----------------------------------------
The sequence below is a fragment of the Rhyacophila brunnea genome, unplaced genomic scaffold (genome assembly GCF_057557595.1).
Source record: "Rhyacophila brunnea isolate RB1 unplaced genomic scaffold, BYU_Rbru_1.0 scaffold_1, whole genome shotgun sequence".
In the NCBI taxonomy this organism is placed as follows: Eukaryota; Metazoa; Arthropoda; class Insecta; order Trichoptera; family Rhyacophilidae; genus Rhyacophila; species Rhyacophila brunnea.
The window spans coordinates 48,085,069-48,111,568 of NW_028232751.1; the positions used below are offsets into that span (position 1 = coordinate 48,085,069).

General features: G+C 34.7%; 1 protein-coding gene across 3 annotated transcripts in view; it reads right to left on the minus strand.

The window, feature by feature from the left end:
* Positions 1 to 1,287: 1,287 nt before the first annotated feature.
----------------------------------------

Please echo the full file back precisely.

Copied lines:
The sequence below is a fragment of the Rhyacophila brunnea genome, unplaced genomic scaffold (genome assembly GCF_057557595.1).
Source record: "Rhyacophila brunnea isolate RB1 unplaced genomic scaffold, BYU_Rbru_1.0 scaffold_1, whole genome shotgun sequence".
In the NCBI taxonomy this organism is placed as follows: Eukaryota; Metazoa; Arthropoda; class Insecta; order Trichoptera; family Rhyacophilidae; genus Rhyacophila; species Rhyacophila brunnea.
The window spans coordinates 48,085,069-48,111,568 of NW_028232751.1; the positions used below are offsets into that span (position 1 = coordinate 48,085,069).

General features: G+C 34.7%; 1 protein-coding gene across 3 annotated transcripts in view; it reads right to left on the minus strand.

The window, feature by feature from the left end:
* Positions 1 to 1,287: 1,287 nt before the first annotated feature.